In the end, the core of the songs remained intact and I have a new appreciation for those who make magic happen within the tight confines of FamiTone and homebrew projects. Less is indeed more.

 

-What tools do you use to compose, generally as well as for games?

We use a few different programs including FamiTracker, FL Studio, GuitarPro (!!), Adobe Audition and ProTools. We also record with a mobile device called the Spire Studio.

 

-How did you first connect with John Riggs and Mega Cat Studios, and what was the working dynamic like?

John came across our profile at some point in 2019 and was perhaps one of the first content producers to shout us out. We’ve been internet friends ever since! Mega Cat Studios has been developing John’s game and we had synced up when it was time to convert our ‘Compose Man’ tunes into FamiTone-compliant files. As has been the case throughout the pandemic, all our collaboration had been done across email, and the team at Mega Cat was super efficient and helpful at implementing our tunes. I have a lot of respect for the indie dev community, and I LOVE seeing homebrew projects like this keep the old spirit of NES retro gaming alive for new generations to enjoy! We’d love to participate in more projects in the future.

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Screenshot from Chips ‘N Cellos Composeman Album video on YouTube

 

-What new challenges or surprises surfaced in developing the game’s music? What lessons did you learn that you would like to share with the people who aspire to follow in your footsteps?

As mentioned above, writing music for homebrew projects can be challenging if the FamiTracker file you’re working on isn’t set up to be FamiTone compliant. My advice, first and foremost, would be to set all the necessary volume and instrument parameters up from the get-go so your composing can be locked into a format that the homebrew can read properly.

Aside from that, my general chiptune-composing advice is: listen, listen, listen. We’re not the most technically-sound composers in the scene, nor are we the most formally-educated. Our talent lies within our ears, and our ability to extract what we hear in our heads and turn it into beeps and boops. We do what we do now because we’ve listened to music every day for our 30+ years of life on this planet, haha. Learn what kind of music you’d like to make, go listen to it (study it), try to re-compose it (in FamiTracker!) and then experiment with your own melodies and harmonies.

In all honesty, if we can produce music in FamiTracker that others like to listen to, YOU can too!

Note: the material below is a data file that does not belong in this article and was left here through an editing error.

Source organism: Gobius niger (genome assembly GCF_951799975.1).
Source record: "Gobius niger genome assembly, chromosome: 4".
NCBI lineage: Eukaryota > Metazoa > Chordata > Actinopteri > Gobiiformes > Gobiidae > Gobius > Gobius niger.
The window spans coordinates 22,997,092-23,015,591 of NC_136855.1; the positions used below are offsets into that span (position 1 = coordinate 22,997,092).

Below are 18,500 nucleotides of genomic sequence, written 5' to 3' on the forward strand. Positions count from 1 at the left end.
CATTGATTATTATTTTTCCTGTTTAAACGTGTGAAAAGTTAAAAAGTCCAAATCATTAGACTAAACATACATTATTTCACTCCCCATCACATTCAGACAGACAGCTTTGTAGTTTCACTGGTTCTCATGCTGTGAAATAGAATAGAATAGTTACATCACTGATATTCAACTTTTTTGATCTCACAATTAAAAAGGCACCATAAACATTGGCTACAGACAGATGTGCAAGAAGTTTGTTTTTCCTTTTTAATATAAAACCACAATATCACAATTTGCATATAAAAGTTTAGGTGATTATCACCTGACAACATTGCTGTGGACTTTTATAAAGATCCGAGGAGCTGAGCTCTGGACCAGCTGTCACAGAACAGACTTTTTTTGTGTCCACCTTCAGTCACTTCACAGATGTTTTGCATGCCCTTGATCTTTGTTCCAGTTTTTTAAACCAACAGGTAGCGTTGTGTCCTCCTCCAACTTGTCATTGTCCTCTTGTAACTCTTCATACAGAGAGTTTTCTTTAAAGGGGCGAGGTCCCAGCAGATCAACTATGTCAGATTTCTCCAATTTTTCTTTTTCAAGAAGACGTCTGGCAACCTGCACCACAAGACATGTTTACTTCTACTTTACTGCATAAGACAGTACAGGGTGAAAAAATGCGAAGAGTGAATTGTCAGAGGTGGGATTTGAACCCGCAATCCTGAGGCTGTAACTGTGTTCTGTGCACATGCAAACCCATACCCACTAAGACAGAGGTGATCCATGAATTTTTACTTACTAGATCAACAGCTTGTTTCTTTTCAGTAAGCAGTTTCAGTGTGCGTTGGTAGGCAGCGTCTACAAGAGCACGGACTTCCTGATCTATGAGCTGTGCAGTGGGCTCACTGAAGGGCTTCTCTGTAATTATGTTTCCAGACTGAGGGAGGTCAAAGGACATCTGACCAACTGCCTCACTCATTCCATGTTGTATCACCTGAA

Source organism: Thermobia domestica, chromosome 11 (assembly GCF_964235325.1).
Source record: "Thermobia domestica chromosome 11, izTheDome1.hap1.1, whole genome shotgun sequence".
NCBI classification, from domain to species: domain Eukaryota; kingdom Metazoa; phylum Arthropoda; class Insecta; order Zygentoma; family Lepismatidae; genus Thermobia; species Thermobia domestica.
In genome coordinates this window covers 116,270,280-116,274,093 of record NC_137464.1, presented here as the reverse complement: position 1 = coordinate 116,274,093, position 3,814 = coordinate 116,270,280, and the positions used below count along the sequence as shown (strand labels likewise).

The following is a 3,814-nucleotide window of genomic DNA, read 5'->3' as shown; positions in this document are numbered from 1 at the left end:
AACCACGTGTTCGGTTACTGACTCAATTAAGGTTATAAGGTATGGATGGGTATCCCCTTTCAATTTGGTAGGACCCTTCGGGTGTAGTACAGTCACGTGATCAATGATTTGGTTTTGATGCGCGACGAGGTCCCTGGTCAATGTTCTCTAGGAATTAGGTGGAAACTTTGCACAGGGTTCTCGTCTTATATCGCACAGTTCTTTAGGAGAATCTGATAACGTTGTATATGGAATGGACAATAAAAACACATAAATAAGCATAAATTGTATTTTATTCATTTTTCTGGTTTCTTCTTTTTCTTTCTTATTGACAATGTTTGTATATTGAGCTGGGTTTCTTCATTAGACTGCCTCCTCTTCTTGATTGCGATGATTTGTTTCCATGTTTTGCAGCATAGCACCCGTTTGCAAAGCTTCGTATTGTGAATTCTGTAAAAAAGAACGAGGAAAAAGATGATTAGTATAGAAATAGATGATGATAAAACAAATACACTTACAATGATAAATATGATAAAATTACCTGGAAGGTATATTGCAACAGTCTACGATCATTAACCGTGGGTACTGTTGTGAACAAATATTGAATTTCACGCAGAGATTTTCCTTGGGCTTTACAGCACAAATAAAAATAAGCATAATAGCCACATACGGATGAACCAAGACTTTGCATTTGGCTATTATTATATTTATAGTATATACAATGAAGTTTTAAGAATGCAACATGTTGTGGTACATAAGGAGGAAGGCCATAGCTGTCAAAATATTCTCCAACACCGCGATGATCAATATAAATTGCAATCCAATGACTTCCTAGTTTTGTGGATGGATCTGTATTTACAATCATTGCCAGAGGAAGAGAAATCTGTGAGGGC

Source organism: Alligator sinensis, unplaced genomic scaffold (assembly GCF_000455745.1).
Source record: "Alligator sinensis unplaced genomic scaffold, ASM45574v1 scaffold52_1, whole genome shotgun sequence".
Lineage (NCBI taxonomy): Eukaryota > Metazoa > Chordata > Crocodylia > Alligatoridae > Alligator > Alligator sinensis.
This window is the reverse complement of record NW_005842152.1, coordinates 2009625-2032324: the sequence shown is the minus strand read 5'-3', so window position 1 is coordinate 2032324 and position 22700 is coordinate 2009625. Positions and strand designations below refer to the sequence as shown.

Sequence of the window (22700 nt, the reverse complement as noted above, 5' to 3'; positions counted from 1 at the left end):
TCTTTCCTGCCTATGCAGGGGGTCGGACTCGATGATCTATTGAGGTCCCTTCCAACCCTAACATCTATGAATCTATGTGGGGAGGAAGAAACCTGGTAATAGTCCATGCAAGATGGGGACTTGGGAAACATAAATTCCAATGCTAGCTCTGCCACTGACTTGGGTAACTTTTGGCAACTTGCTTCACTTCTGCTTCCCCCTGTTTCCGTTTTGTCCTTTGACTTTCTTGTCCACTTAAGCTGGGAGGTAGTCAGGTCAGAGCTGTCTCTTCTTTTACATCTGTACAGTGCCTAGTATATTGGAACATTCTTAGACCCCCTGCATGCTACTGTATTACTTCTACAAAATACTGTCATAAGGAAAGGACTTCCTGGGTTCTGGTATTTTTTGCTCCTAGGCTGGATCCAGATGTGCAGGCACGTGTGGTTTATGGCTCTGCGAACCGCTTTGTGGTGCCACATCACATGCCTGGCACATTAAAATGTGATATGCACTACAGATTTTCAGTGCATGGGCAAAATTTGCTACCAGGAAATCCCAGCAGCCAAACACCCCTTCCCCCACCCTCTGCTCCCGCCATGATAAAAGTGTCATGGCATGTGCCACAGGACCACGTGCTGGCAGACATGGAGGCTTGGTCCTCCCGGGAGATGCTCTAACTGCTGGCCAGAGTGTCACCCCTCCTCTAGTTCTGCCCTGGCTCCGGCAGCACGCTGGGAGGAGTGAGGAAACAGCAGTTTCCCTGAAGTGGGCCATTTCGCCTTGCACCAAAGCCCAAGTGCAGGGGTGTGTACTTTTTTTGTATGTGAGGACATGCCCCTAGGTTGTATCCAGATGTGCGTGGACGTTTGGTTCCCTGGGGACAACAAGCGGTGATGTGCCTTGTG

-Which tracks are you most proud of?

Grieg’s In the Hall of the Mountain King came out especially well. I was aiming for a Jewel Man (MM 9) style cave track, and I think the final tones were ultimately the right ones for the piece.

I’m also a big Beethoven fan, so our Pathetique boss fight cover was definitely a fun one to work on.

 

-Are there any other projects you have lined up on the horizon, NES, or otherwise?

As mentioned previously, we’ll be looking to spend the second half of 2021 zeroing in on writing original chiptune music that at last truly makes use of live cello embellishments. It’s something we’ve promised in our project’s title. Don’t worry, it’s coming!

Aside from that, we are busy producing the third and final Mega Man style classical music compilation—Compose Man 3—which will feature nearly 50 other chiptune artists across the community. We’re hoping to have it finalized by the end of the year.

We’re also hoping the pandemic finally begins to subside and things get back to normal. When they do, Jess is due to play in an all-new off-Broadway show called Between the Lines, which has obviously been on hold since the lockdown.

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Screenshot from the website for Between the Lines

 

-Are there any homebrew games in development that you are excited to play?

Being involved in John’s project has gotten us excited about the whole homebrew “genre” to begin with!

The Adventures of Panzer and Slow Mole seem interesting, and Pixel Poops just looks hilarious!

 

-I really appreciate you taking the time to talk with me and share your experiences. Is there anything else you would like to tell readers and fans?

Thanks again for your time, thanks to John and Mega Cat Studios for featuring our music, and thanks to all the gamers out there keeping the retro scene alive! We’re living our best lives through this CnC project, and we hope to make positive contributions to the community in the future.  

 

Conclusion:

Thanks for tuning in to this mini episode of a series that will provide first looks and deep dives into promising homebrew games coming across the finish line. What are your thoughts on Yeah Yeah Beebiss II and its talented development team? What homebrews are you eagerly looking forward to? Perhaps you’ll see it here soon when…A Homebrew Draws Near! Command?